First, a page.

Cuddle for Pay
Watching television the other night, I was very surprised to learn that there is such a thing as a “certified cuddlist.” Apparently, one can hire someone who will cuddle with them for an hour or more. I fired up the computer and visited the web site of the business which claims to have 75 cuddle centers throughout the nation. One can book a cuddle session on line. The web site makes it clear that these sessions are “a therapeutic, non-sexual, cuddle session with a certified professional cuddlist.”
In fact, the group is advertising for people who want to become a professional certified cuddliest. There are three requirements: (1) Take the on-line cuddle course which costs $149.00. (2) Attend a cuddle party. (3) Have an evaluation session. There is also a $39.99 monthly fee to be listed on the organization’s web site. And all potential clients are screened presumably to weed out perverts and dangerous people. The cost to hire a cuddlist? A mere $80.00 per hour.
Dr. Daniel Yadegar, MD, FACC, who is listed at the Head of the organization’s Scientific Advisory Board, is quoted as saying, “There is something transcendent about cuddling, as it has the power to take energy from the outer world—human touch and intimacy—and influence our inner world, down to the molecular level. Cuddling can improve immunity, enhance mood, and server as an energetic elixir for all patients, especially for those with chronic medical conditions. I recommend everyone get their daily dose!” Of course a daily dose would add up to $2,400.00 per month or $28,800.00 a year. A little rich for my blood. Which make me wonder how much the doctor is paid for his advice to the organization.
What I conclude from this is that there must be a great number of lonely people out there—people who are willing to shell out eighty bucks for someone to hold and cuddle them. That doesn’t really surprise me. With the electronic gadgets and social media that abound, it’s a wonder that anyone has face-to-face contact and communication with anybody.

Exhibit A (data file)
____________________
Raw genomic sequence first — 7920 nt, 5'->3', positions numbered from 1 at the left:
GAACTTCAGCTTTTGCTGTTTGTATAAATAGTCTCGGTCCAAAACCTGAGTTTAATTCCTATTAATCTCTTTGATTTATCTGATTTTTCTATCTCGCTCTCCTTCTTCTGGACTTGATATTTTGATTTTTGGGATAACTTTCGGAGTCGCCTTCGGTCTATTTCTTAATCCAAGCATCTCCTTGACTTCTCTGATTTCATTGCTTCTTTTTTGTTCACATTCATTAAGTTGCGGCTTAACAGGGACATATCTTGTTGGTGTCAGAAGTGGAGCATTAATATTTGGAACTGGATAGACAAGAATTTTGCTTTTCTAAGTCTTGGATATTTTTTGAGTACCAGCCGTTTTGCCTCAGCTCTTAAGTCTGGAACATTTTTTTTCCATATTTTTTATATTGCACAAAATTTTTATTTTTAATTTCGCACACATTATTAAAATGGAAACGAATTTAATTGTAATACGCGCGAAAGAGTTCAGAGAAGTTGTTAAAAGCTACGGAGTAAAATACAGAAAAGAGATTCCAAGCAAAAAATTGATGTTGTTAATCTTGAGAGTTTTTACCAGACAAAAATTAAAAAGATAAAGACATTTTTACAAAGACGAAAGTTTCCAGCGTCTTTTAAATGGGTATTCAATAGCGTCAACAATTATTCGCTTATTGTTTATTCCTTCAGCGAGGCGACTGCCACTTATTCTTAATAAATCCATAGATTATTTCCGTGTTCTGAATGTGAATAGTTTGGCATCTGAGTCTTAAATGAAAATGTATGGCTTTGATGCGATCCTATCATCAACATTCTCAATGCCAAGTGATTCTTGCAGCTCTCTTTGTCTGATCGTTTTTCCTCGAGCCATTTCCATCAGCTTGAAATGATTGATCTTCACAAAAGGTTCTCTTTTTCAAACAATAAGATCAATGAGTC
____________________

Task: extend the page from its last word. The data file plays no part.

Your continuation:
Some time ago, I was in a fast food restaurant where four teenagers were sitting at the same table, each glued to their cell phones. The entire time I was there, they never exchanged a word. A few weeks later I was in a more upscale restaurant and sat across the aisle from a family of four—a dad, mom, and a teenage son and daughter. They, too, were glued to their cell phones and, again, almost no exchange took place at the table.
Apparently, someone has found a need and is in the process of filling that need. This is all fine I suppose but it makes me wonder what the future of our society will look like. Already, there are Internet “churches” where people meet on line and never gather together in person. They may not even know the names of those in the group.
Little by little, piece by piece, community is disappearing from our world. We live in isolation, we often now work in isolation, we can study and become educated in isolation and, even in public, we can pull out our electronic device and take our meals in isolation. It’s no wonder that, in a world like this, people would pay $80.00 an hour for a human touch.
David Epps is the pastor of the Cathedral of Christ the King, Sharpsburg, GA (www.ctkcec.org). He is the bishop of the Mid-South Diocese which consists of Georgia and Tennessee (www.midsouthdiocese.org) and the Associate Endorser for the Department of the Armed Forces, U. S. Military Chaplains, ICCEC. He may contacted at email@example.com